Comparison Between the Yellow Wallpaper and Tell-Tale Hearts

Topics: Charlotte Perkins Gilman, Edgar Allan Poe, The Yellow Wallpaper Pages: 1 (366 words) Published: October 22, 2012
Jaime Macias
Professor Whalen
English 1B
22 October 2012
Critical Thinking Log 2: Short Story #2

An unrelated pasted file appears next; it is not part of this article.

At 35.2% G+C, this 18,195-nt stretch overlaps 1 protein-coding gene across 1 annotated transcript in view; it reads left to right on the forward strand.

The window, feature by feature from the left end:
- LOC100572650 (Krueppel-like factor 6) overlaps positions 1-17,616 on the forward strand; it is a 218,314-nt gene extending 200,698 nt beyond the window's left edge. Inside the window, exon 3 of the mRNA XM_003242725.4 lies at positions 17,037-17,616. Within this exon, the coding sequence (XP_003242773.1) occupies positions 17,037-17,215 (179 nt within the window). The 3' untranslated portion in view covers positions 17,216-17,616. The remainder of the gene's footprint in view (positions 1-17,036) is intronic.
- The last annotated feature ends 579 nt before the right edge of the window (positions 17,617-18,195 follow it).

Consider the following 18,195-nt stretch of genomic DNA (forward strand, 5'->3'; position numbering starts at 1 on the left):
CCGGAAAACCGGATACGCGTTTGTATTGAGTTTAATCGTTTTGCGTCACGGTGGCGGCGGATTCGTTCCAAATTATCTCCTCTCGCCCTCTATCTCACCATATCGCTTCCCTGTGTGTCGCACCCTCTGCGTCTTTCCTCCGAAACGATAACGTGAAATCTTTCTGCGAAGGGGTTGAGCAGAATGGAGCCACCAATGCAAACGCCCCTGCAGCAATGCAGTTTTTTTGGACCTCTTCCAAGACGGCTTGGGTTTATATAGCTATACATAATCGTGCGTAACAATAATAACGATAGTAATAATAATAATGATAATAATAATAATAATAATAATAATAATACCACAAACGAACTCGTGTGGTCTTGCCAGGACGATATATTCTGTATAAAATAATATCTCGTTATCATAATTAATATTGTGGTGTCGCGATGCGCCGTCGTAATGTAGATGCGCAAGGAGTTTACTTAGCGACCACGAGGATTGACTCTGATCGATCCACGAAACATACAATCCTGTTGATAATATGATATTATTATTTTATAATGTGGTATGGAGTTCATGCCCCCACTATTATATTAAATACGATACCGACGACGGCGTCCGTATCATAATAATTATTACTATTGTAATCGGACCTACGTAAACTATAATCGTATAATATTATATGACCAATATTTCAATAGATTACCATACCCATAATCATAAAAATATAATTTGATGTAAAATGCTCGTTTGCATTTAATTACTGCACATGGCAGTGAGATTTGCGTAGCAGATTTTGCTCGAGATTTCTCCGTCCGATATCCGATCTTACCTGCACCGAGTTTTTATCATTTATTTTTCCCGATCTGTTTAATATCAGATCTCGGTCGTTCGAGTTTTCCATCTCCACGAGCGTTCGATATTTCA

Madness within the human psyche goes hand and hand when the names Edgar Allen Poe and Charlotte Perkins Gilman are spoken. The stories “The Tell-Tale Heart,” by Edgar Allen Poe and “The Yellow Wallpaper,” by Charlotte Perkins Gilman are both prime examples of how 19th century authors provoked the ideas of paranoia and mental deterioration within troubled narrators. These disorders can be compared in reference to when each character makes its discovery, the similarities can be drawn from discovering these comparisons in mental state, and then differences between “The Tell-Tale Heart” and “The Yellow Wallpaper” can be broadcasted. In “Tell-Tale Heart,” Poe’s story through the eyes of an obsessive madman, this is very similar to the protagonist in “The Yellow Wallpaper” by Gilman. Because of the narrators’ delusional states, it makes it difficult to differentiate between actual events or from those that occur through the distraught mental state of each narrator. Each character discovers and comes to admittance of their mental disability at different intervals of the stories. “The Tell-Tale Heart” has madness declared at the very beginning of the story when the narrator proclaims “…I am mad? The disease had sharpened my senses—not destroyed—not dulled them.” (Poe 81). In “The Yellow Wallpaper,” Gilman gradually develops the obsession and the disorder in the narrator’s mental state. The narrator describes the house they have moved into for the summer in the beginning as being, “The most beautiful place!” “It is quite alone, standing well back from the road, quite three miles from the village.” (Gilman 88). As the narrator examines every inch of the house, she comes to the wallpaper and that’s when the obsession begins. “I never saw a worse paper in my life.” She continues by stating “One of those sprawling, flamboyant patterns committing every artistic sin.”...
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